The riots that erupted in various cities around the UK made newspaper headlines and top billing on the nations news channels. Whilst accusatory fingers were pointed at many aspects of society for the escalation of the riots, whether it was single parents inability to control the children, or a backlash response to the government's public sector cuts, only one was afforded the lion's share of the blame; social media.In response to one or two arrests which revealed that Facebook and Twitter, as well as Blackberry were used to incite criminal acts, the government responded in true knee jerk fashion, called meetings with police and the intelligence community to discuss possibly shutting down access to social networking sites in the likelihood of any similar trouble erupting. Yet a study conducted by academics at the University of Manchester concluded that the role of social media during the riots was quite the opposite.
A multidisciplinary team made up of experts from universities around the country, led by Professor Robert Procter of the University of Manchester, undertook an extensive review of the use of social networking sites during the riots. Using an extensive JISC funded project known as the National e-Infrastructure for Social Simulation (NeISS), the team analysed over 2.4 million Twitter messages. They concluded that there was no evidence to support the call for a nationwide shut down of social media should riots every break out again. In fact the study has supported the notion that social networking was more valuable as a source of breaking information, some factual whilst others were rumours, that was shared across the country ahead of the mainstream media.
Where social networking played a vital role however was in the co-ordination of major clean up operations around the country. As the Prime Minister and security experts were condemning how social networking sites were being used to organise the riots, calls were put out on Twitter under the #riotcleanup hash tag for manpower and resources to help clear away the remnants of the destruction. This unifying aspect underscores the argument as to value of non interference in the daily functions of social media, and if the government still needs convincing then perhaps a reminder of the role Twitter played during the protests in Iran two years ago is in order.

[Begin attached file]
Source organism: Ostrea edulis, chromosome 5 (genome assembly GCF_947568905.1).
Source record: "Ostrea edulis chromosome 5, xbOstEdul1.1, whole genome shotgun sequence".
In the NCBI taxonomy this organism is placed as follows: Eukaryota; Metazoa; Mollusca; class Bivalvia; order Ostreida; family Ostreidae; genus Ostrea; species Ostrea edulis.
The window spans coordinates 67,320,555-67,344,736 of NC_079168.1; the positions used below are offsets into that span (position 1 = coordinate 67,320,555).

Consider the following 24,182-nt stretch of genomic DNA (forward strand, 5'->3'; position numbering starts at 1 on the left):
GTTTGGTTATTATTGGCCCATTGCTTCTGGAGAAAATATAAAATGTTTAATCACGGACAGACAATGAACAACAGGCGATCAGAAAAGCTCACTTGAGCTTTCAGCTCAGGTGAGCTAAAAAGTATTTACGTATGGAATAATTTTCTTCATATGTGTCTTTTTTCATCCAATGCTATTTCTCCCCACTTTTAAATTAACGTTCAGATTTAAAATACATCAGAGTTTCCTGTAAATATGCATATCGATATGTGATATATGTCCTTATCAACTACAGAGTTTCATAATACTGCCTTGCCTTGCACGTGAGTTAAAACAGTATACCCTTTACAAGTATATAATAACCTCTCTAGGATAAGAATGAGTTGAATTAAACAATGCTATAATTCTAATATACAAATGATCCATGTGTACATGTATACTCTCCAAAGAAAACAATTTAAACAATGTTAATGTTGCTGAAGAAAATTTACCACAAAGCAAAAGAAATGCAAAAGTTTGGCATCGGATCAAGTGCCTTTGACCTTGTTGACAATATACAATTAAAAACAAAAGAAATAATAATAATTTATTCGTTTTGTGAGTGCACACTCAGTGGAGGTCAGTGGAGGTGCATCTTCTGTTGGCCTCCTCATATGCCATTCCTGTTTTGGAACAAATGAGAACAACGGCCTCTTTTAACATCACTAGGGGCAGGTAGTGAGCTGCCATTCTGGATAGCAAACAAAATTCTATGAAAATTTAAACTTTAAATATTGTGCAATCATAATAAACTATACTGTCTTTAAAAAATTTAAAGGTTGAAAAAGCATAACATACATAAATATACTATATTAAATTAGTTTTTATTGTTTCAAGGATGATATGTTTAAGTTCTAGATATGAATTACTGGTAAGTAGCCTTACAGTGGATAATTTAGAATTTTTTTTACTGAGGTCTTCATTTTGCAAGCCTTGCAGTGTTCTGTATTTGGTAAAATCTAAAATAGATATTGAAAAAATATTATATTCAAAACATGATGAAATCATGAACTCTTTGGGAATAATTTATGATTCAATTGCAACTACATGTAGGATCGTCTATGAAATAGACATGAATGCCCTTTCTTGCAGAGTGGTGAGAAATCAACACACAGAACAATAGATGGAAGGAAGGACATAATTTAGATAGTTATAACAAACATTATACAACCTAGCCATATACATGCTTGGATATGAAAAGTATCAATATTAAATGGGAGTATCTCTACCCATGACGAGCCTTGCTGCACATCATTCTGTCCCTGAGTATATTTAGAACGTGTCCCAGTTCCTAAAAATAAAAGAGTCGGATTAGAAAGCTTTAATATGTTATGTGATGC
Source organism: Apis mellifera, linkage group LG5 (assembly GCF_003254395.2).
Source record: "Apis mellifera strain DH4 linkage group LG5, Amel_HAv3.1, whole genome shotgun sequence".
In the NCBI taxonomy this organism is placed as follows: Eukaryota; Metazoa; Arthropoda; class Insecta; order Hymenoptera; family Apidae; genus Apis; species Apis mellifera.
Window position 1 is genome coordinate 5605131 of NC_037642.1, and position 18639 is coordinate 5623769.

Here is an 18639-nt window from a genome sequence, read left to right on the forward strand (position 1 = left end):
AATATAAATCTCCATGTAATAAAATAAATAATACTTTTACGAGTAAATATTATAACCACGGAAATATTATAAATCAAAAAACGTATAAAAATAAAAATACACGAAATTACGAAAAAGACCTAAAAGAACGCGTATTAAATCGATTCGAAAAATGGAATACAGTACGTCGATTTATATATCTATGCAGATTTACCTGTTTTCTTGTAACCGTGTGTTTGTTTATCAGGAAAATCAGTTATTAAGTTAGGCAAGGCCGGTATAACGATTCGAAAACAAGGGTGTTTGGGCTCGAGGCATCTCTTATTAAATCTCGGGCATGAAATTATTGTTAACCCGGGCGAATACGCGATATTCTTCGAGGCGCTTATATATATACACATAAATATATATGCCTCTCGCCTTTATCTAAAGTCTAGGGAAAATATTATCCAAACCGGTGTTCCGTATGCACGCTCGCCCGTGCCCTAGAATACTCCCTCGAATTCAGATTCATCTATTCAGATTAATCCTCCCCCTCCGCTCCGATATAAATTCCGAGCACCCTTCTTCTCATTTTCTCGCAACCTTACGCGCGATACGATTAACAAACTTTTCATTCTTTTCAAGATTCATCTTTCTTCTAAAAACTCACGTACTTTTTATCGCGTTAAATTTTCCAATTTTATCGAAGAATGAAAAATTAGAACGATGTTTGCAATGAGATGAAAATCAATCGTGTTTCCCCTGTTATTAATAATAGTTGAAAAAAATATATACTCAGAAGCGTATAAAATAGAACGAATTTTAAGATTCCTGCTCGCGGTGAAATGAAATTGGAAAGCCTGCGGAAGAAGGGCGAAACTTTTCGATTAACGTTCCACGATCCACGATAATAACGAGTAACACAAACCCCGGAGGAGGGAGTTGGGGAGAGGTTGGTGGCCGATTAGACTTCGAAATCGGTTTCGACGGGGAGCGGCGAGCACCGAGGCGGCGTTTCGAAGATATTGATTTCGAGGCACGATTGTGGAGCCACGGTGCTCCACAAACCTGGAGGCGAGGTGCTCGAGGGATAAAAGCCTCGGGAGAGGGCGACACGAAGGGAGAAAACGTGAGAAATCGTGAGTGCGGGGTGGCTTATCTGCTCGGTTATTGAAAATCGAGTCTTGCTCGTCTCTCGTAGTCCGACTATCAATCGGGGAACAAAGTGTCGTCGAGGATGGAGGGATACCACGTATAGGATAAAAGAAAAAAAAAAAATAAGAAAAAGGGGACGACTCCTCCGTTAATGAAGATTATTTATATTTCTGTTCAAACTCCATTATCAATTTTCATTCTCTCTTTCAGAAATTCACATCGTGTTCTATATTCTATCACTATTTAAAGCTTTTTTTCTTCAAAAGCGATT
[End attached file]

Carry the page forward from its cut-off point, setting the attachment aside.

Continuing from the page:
In my first editorial I challenged the mainstream media's perception of social media users, specifically an article in the Daily Mail that claimed to source scientific studies as to it's negative qualities. The almost witch hunt-esque pursuit by the UK government depicting social networking as the spark that lit the fire of the riots is an extension of those prejudices highlighted in my editorial. Thankfully however this scientific study by leading academics as to just how vital social networking site were for conveying information and helping communities in the aftermath, will hopefully lay much of those negative assumptions to rest. The results of the studied were printed in the Guardian newspaper as part of it's Reading the Riots blog.
Image Credits; Dirt Licker